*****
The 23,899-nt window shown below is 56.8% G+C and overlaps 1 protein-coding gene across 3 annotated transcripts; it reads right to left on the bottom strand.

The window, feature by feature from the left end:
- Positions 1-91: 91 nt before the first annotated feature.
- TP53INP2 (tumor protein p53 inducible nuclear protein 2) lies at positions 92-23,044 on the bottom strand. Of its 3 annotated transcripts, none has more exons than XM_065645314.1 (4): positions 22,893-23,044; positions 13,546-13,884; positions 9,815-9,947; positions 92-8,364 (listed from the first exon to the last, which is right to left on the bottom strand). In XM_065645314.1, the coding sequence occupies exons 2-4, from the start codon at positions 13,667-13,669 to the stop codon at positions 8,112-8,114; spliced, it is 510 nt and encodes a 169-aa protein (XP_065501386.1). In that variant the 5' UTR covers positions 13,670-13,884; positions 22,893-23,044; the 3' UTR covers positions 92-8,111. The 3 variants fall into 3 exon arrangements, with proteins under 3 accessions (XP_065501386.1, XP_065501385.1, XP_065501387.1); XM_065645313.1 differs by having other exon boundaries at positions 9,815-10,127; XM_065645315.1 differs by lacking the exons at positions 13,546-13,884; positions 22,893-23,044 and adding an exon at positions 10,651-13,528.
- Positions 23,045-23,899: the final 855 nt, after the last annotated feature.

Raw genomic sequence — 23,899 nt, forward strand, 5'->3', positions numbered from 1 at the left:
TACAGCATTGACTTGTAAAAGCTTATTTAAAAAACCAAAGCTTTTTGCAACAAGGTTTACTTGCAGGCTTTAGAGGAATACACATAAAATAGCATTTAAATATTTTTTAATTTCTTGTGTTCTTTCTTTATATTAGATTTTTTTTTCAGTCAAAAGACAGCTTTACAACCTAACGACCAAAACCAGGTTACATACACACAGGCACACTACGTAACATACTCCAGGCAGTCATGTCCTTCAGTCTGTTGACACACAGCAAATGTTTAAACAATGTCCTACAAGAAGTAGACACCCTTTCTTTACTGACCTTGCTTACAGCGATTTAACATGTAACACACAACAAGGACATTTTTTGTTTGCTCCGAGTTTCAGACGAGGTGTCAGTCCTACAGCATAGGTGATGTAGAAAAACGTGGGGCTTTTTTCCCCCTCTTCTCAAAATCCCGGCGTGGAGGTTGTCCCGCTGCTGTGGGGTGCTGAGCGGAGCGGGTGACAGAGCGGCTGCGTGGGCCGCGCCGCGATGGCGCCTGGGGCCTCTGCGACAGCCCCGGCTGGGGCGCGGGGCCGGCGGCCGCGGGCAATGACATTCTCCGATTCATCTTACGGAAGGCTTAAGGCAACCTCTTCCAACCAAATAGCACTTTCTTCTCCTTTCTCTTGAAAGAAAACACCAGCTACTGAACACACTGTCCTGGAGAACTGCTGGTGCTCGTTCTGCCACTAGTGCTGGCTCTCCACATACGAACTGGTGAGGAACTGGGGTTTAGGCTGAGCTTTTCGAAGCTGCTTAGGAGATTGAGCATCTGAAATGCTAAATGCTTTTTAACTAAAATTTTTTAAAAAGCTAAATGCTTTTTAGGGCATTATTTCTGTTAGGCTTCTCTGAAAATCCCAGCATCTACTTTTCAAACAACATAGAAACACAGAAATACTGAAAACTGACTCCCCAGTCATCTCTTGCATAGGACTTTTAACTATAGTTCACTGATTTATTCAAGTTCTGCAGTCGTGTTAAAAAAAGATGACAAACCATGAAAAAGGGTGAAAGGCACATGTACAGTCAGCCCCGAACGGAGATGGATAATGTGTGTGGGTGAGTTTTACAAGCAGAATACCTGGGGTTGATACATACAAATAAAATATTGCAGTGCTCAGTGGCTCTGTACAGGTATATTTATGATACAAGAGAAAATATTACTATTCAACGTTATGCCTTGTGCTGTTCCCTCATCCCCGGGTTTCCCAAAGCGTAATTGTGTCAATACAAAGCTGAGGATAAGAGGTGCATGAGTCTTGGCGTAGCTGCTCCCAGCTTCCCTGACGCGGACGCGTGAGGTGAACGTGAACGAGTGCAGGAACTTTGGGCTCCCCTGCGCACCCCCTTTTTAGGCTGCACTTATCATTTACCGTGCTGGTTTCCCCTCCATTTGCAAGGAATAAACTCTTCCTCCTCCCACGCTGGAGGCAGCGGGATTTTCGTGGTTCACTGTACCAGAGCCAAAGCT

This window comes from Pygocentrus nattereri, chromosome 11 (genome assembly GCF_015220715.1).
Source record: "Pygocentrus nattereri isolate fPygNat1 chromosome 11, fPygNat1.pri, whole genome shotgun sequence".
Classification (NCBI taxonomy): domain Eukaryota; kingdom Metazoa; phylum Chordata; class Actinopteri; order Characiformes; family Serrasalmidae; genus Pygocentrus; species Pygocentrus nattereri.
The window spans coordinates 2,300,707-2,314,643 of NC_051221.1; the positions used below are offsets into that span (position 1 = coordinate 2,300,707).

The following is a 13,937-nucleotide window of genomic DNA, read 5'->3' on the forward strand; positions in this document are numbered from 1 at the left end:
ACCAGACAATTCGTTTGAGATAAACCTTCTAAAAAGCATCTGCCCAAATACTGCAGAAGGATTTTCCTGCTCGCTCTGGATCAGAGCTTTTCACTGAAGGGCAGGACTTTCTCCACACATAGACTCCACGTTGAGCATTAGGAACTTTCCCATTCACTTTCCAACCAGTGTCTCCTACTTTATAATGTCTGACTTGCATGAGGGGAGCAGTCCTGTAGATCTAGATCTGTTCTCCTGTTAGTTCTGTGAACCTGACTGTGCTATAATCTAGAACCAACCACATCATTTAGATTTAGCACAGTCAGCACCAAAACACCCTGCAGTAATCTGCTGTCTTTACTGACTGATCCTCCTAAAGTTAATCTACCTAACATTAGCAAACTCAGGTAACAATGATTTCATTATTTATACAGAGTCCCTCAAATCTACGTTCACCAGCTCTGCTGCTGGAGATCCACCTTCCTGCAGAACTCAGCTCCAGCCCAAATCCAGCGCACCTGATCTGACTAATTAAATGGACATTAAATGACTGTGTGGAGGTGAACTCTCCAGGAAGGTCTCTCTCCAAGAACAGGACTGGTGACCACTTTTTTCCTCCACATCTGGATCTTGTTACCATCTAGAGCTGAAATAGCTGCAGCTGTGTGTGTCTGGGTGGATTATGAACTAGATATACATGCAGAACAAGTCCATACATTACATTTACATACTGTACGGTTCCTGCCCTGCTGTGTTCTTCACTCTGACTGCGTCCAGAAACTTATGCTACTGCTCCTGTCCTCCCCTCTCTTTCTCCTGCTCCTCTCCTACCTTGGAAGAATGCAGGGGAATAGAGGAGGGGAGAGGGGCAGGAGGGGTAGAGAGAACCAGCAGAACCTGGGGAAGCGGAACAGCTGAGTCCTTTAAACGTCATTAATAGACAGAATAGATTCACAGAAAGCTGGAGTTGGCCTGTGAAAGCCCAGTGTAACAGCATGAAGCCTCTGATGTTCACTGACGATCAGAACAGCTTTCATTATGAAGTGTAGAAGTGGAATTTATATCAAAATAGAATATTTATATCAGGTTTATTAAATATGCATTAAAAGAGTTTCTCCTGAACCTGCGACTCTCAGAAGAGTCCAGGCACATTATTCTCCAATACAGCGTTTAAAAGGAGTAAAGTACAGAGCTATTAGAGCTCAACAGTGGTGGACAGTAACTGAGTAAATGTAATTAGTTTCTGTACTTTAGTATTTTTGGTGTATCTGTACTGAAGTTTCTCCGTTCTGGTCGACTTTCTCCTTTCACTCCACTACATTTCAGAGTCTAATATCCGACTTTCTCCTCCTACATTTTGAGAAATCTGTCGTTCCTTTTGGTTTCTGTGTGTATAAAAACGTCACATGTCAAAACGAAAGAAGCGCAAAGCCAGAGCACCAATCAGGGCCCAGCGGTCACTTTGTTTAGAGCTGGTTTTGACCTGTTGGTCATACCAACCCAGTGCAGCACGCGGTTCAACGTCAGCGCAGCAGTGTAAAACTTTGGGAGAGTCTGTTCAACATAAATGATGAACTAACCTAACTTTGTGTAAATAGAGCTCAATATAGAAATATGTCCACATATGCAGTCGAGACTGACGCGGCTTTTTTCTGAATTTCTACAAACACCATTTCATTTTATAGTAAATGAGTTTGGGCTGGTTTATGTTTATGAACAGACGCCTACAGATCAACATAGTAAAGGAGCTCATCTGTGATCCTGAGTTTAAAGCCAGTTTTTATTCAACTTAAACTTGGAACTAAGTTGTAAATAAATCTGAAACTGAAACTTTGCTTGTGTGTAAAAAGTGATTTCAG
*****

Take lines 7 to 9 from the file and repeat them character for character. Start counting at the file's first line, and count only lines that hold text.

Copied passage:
TACAGCATTGACTTGTAAAAGCTTATTTAAAAAACCAAAGCTTTTTGCAACAAGGTTTACTTGCAGGCTTTAGAGGAATACACATAAAATAGCATTTAAATATTTTTTAATTTCTTGTGTTCTTTCTTTATATTAGATTTTTTTTTCAGTCAAAAGACAGCTTTACAACCTAACGACCAAAACCAGGTTACATACACACAGGCACACTACGTAACATACTCCAGGCAGTCATGTCCTTCAGTCTGTTGACACACAGCAAATGTTTAAACAATGTCCTACAAGAAGTAGACACCCTTTCTTTACTGACCTTGCTTACAGCGATTTAACATGTAACACACAACAAGGACATTTTTTGTTTGCTCCGAGTTTCAGACGAGGTGTCAGTCCTACAGCATAGGTGATGTAGAAAAACGTGGGGCTTTTTTCCCCCTCTTCTCAAAATCCCGGCGTGGAGGTTGTCCCGCTGCTGTGGGGTGCTGAGCGGAGCGGGTGACAGAGCGGCTGCGTGGGCCGCGCCGCGATGGCGCCTGGGGCCTCTGCGACAGCCCCGGCTGGGGCGCGGGGCCGGCGGCCGCGGGCAATGACATTCTCCGATTCATCTTACGGAAGGCTTAAGGCAACCTCTTCCAACCAAATAGCACTTTCTTCTCCTTTCTCTTGAAAGAAAACACCAGCTACTGAACACACTGTCCTGGAGAACTGCTGGTGCTCGTTCTGCCACTAGTGCTGGCTCTCCACATACGAACTGGTGAGGAACTGGGGTTTAGGCTGAGCTTTTCGAAGCTGCTTAGGAGATTGAGCATCTGAAATGCTAAATGCTTTTTAACTAAAATTTTTTAAAAAGCTAAATGCTTTTTAGGGCATTATTTCTGTTAGGCTTCTCTGAAAATCCCAGCATCTACTTTTCAAACAACATAGAAACACAGAAATACTGAAAACTGACTCCCCAGTCATCTCTTGCATAGGACTTTTAACTATAGTTCACTGATTTATTCAAGTTCTGCAGTCGTGTTAAAAAAAGATGACAAACCATGAAAAAGGGTGAAAGGCACATGTACAGTCAGCCCCGAACGGAGATGGATAATGTGTGTGGGTGAGTTTTACAAGCAGAATACCTGGGGTTGATACATACAAATAAAATATTGCAGTGCTCAGTGGCTCTGTACAGGTATATTTATGATACAAGAGAAAATATTACTATTCAACGTTATGCCTTGTGCTGTTCCCTCATCCCCGGGTTTCCCAAAGCGTAATTGTGTCAATACAAAGCTGAGGATAAGAGGTGCATGAGTCTTGGCGTAGCTGCTCCCAGCTTCCCTGACGCGGACGCGTGAGGTGAACGTGAACGAGTGCAGGAACTTTGGGCTCCCCTGCGCACCCCCTTTTTAGGCTGCACTTATCATTTACCGTGCTGGTTTCCCCTCCATTTGCAAGGAATAAACTCTTCCTCCTCCCACGCTGGAGGCAGCGGGATTTTCGTGGTTCACTGTACCAGAGCCAAAGCT

This window comes from Pygocentrus nattereri, chromosome 11 (genome assembly GCF_015220715.1).
Source record: "Pygocentrus nattereri isolate fPygNat1 chromosome 11, fPygNat1.pri, whole genome shotgun sequence".